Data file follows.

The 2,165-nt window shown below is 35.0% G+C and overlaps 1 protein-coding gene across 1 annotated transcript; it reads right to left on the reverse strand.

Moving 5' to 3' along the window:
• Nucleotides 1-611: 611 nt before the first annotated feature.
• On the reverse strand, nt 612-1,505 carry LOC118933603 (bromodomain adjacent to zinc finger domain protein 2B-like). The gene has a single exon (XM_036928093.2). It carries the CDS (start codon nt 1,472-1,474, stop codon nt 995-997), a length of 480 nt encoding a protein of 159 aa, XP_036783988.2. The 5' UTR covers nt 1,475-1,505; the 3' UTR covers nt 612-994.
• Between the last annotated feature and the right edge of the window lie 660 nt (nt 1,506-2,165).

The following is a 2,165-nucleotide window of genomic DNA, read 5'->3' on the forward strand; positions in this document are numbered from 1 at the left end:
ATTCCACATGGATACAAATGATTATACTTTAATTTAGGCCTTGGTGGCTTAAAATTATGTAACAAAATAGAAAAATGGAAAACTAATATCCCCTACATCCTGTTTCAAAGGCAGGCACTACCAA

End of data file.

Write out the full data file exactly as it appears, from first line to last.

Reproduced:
The 2,165-nt window shown below is 35.0% G+C and overlaps 1 protein-coding gene across 1 annotated transcript; it reads right to left on the reverse strand.

Moving 5' to 3' along the window:
• Nucleotides 1-611: 611 nt before the first annotated feature.
• On the reverse strand, nt 612-1,505 carry LOC118933603 (bromodomain adjacent to zinc finger domain protein 2B-like). The gene has a single exon (XM_036928093.2). It carries the CDS (start codon nt 1,472-1,474, stop codon nt 995-997), a length of 480 nt encoding a protein of 159 aa, XP_036783988.2. The 5' UTR covers nt 1,475-1,505; the 3' UTR covers nt 612-994.
• Between the last annotated feature and the right edge of the window lie 660 nt (nt 1,506-2,165).

The following is a 2,165-nucleotide window of genomic DNA, read 5'->3' on the forward strand; positions in this document are numbered from 1 at the left end:
ATTCCACATGGATACAAATGATTATACTTTAATTTAGGCCTTGGTGGCTTAAAATTATGTAACAAAATAGAAAAATGGAAAACTAATATCCCCTACATCCTGTTTCAAAGGCAGGCACTACCAA